• Until the1940s, the U.S. didn’t have a policy about would-be refugees and there was no distinction between immigrants and asylum-seekers. Only after World War II left7 million displaced did Congress pass the 1948 Displaced Persons Act, opening the door for 350,000 refugees, and in 1967, the U.S. signed the U.N. refugee protocols, protecting refugees. In the Refugee Act of 1980, a comprehensive system for granting asylum was established.
  • In 2018,roughly 89% of asylum seekers passed the credible fear screening but only 17%were granted asylum in the courts.


  • WAPO: “Fixing Immigration Starts with this Easy Step,” Richard V. Reeves/Amy Hu, 8/20/18
  • WAPO: “The Myth of Immigrant Non-assimilation,” by Tomás R. Jiménez, 6/28/18
  • Salon.com: “Seven Truths about Immigration,” Robert Reich, 7/23/18
  • Medium.com: “Debunking the Myths Americans Have about Immigrants and Themselves,”  Hanna Brooks Olsen, 5/29/18
  • Newsweek: “Illegal Immigration: Myths, Half-Truths and a Hole in Trump’s Wall,” Kurt Eichenwald, 10/14/15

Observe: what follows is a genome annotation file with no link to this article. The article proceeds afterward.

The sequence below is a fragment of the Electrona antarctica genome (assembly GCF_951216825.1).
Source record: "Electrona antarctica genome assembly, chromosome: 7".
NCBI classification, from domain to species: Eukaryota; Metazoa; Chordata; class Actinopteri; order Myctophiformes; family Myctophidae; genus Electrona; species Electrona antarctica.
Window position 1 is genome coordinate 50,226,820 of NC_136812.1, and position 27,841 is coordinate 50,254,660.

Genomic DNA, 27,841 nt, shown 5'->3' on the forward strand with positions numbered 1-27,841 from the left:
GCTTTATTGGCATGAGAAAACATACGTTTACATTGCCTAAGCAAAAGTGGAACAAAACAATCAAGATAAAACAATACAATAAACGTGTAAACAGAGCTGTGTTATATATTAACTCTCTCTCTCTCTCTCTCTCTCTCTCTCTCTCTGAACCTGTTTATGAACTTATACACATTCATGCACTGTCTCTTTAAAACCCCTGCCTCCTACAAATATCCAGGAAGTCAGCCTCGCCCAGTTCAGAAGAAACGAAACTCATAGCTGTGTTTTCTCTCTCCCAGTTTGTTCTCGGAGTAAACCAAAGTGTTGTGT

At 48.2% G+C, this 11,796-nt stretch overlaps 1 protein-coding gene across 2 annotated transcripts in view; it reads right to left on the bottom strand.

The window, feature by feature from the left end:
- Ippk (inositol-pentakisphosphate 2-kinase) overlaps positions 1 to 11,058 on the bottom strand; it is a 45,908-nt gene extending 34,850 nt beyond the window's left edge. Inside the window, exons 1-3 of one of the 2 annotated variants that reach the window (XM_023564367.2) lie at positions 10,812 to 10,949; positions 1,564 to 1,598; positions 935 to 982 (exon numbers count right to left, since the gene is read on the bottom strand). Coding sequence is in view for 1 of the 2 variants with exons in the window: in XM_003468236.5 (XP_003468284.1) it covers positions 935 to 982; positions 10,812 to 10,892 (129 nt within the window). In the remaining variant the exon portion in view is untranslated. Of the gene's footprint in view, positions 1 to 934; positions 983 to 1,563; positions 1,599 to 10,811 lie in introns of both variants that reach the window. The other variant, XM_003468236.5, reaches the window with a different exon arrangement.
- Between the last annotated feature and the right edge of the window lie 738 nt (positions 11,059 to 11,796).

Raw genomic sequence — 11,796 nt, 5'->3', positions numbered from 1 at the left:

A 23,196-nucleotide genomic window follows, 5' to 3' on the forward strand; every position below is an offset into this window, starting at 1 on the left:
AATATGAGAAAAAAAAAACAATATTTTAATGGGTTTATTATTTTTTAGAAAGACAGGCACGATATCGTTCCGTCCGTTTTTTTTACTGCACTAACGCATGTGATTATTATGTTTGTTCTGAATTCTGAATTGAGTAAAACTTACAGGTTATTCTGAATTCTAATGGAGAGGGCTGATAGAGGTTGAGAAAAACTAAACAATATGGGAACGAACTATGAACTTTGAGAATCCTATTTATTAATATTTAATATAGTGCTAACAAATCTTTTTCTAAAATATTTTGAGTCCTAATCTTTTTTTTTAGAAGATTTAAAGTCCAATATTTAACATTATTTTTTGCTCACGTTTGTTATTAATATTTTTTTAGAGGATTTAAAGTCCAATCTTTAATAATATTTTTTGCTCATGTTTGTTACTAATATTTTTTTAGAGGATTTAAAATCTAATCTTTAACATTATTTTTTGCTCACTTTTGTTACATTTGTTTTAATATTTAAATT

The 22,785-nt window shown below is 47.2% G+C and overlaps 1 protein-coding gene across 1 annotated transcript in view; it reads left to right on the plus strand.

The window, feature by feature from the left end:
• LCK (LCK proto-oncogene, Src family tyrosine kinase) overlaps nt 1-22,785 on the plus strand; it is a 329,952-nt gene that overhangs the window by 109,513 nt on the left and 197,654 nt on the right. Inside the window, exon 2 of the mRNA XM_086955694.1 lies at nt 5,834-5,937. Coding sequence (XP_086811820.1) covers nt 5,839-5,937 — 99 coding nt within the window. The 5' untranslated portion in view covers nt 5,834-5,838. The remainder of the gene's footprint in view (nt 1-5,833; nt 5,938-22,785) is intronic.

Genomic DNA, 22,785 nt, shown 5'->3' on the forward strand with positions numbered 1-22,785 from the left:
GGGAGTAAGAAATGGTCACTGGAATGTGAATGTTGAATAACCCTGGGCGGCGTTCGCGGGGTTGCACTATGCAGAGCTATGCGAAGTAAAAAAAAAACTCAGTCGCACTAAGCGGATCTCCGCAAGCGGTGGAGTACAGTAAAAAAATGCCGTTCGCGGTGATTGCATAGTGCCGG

• U.S Chamber of Commerce: “Immigration Myths and Facts,” 04/14/16
  • Congressional Budget Office, May 2013
  • Christopher Ingraham, Washington Post WonkBlog, 6/19/18
  • Pew Research Center, Hispanic Trends, 3/8/18 and  9/18/17
  • WAPO: “Fixing Immigration Starts with this Easy Step,” Richard V. Reeves/Amy Hu, 8/20/2018
  • WAPO: “The Myth of Immigrant Non-assimilation,” by Tomás R. Jiménez, 6/28/2018
  • Salon.com: “Seven Truths about Immigration,” Robert Reich, 7/23/2018
  • Medium.com: “Debunking the Myths Americans Have about Immigrants and Themselves,”  
  • Hanna Brooks Olsen, 5/29/2018
  • Newsweek: “Illegal Immigration: Myths, Half-Truths and a Hole in Trump’s Wall,” Kurt  Eichenwald, 10/14/15
  • U.S Chamber of Commerce: “Immigration Myths and Facts,” 04/14/16
  • Statistica.com: Institute on Taxation and Economic Policy, 2/2016
  • Time: “Who Gets To Be American?”, 11/26-12/3 2018